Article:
From that moment on, the idea that I had lost my mother no longer existed. All I had to do was look at the palm of my hand, feel the breeze on my face or the earth under my feet to remember that my mother is always with me, available at any time…

– Thich Nhat Hanh, in “No Death, No Fear”.


Snowflakes and Grandkids



Is it too much of a stretch to compare a dancing snowflake to a child? Recently, after watching the Dance of the Snowflakes in a local production of the Nutcracker, in which two of my grandchildren performed, I found myself thinking about grandchildren and snowflakes.  Children are a little bit like snowflakes. Each one is unique.  Each one is splendid.  Each is exquisite.  There was never one exactly like them in the past and there will never be one exactly like them in the future. Childhood disappears quickly as does a snowflake.  Now you see it, now you don’t.  Remarkable!  It’s been through the blessing of grandchildren that I have truly been able to fully appreciate the miracle of childhood and the full measure of life.

Its wonderful  is to watch our grandchildren grow up. I take great pleasure in being a part of their lives.  I am in awe of the rapidity of change.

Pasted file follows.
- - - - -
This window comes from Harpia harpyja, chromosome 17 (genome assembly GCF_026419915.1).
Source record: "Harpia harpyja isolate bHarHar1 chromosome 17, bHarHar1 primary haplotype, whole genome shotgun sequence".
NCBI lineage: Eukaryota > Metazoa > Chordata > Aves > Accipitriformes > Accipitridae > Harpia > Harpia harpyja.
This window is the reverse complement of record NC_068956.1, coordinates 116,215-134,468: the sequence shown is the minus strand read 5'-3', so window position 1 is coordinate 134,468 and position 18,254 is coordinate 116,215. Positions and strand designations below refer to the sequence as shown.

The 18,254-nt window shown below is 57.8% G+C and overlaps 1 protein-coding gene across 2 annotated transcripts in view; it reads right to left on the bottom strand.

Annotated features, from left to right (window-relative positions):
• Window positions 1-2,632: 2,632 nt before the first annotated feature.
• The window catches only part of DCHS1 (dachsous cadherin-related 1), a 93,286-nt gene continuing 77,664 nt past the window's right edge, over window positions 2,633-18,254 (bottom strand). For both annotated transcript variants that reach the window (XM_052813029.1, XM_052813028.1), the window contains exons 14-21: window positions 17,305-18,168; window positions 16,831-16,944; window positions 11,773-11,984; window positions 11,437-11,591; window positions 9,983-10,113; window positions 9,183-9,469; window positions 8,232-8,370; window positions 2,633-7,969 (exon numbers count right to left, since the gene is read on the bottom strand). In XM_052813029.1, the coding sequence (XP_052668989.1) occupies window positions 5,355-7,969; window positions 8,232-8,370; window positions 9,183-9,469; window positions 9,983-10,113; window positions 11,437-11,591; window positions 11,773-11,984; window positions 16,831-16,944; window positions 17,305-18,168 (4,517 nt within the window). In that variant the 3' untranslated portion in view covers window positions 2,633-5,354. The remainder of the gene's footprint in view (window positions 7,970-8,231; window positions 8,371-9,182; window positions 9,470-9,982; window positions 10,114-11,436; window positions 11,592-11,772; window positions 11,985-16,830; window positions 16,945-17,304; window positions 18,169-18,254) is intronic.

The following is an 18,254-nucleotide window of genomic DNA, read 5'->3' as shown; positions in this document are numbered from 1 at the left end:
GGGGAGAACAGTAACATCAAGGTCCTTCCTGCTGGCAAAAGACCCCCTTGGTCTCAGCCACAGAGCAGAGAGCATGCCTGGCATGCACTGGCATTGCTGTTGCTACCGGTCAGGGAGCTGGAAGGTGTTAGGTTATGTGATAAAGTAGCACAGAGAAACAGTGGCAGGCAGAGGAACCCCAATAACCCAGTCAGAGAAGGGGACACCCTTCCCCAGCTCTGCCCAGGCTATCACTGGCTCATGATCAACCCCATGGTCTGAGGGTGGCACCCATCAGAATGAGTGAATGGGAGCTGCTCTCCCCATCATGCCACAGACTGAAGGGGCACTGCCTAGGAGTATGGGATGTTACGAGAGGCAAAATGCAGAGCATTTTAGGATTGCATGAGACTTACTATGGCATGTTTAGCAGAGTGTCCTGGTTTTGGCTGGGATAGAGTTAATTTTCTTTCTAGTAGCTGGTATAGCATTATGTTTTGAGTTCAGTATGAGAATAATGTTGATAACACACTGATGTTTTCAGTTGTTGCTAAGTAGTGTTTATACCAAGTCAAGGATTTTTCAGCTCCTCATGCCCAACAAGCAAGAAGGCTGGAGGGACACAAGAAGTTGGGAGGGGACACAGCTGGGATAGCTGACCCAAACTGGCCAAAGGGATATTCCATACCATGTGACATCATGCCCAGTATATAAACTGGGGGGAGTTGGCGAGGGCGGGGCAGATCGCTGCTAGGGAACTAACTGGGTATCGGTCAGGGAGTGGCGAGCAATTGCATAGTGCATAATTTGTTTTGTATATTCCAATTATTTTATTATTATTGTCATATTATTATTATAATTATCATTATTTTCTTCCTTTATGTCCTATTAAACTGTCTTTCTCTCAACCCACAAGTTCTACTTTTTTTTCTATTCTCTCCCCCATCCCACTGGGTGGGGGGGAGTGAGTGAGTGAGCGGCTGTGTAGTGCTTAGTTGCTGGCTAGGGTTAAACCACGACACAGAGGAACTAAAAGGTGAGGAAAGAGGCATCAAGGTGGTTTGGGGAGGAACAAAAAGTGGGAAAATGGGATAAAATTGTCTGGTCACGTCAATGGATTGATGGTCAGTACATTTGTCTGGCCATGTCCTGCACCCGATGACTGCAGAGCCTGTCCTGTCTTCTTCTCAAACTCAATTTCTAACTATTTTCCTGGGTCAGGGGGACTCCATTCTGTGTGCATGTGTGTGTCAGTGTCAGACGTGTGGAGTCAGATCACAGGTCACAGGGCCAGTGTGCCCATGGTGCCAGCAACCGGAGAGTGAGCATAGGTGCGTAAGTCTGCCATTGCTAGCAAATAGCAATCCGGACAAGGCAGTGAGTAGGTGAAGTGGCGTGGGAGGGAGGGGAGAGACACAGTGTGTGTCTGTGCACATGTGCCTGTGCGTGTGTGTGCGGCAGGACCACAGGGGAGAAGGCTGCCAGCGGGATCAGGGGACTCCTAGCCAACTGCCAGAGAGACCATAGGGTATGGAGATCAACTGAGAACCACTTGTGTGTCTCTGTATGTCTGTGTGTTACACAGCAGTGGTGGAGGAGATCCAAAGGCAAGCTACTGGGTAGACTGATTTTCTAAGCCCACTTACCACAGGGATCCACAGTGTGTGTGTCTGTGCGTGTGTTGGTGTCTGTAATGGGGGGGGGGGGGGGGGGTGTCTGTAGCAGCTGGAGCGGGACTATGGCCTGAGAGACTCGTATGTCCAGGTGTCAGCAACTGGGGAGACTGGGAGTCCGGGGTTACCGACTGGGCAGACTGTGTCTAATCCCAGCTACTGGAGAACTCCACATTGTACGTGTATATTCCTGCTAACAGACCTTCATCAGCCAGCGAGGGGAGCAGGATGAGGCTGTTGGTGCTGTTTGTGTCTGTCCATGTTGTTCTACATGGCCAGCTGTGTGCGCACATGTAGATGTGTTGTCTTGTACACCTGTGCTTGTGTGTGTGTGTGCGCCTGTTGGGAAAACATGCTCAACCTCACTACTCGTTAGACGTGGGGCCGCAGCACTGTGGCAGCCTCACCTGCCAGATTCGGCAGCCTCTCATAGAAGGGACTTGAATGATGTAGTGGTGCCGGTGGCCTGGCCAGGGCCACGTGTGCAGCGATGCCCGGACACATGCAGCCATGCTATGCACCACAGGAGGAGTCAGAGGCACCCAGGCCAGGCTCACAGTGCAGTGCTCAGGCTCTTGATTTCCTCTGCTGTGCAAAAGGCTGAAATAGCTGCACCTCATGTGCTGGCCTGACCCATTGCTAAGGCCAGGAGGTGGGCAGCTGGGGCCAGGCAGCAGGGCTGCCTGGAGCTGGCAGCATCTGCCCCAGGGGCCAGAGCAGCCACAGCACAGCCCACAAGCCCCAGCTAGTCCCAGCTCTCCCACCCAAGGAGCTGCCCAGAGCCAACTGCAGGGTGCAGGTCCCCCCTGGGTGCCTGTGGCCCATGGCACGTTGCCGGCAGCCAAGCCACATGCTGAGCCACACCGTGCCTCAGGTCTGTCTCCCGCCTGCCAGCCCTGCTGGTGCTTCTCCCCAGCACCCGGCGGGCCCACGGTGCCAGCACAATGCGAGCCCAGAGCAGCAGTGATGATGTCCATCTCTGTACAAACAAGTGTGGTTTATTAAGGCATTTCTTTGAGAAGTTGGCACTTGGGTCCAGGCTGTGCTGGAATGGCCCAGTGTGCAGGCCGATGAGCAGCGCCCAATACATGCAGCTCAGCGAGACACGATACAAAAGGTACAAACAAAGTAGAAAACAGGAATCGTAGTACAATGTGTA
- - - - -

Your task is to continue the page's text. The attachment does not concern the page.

It can be challenging to raise a child.  I look back now and wonder how I did it!  Youth helped a lot.  One of the gifts of aging, if you’re lucky, is to have time for yourself.   As a grandparent, there can be an inherent conflict between your love of freedom and your grown children’s desires to have you do “grandparently” things.  Where do you draw the line between self and family obligations or family expectations as time becomes more precious?  I first asked this question as an adolescent.  I guess the balance question follows you through life, in one form or another.  We all need to find our own balance point, I think.

I was the kind of Mom who had to have my own thing going on in my life while my kids were growing up, or I’d be dealing with depression. Non stop parenting became boring and could stifle my sense of self and test my sanity.  I needed and craved an identity beyond being a parent. Interestingly, my needs are not much different now!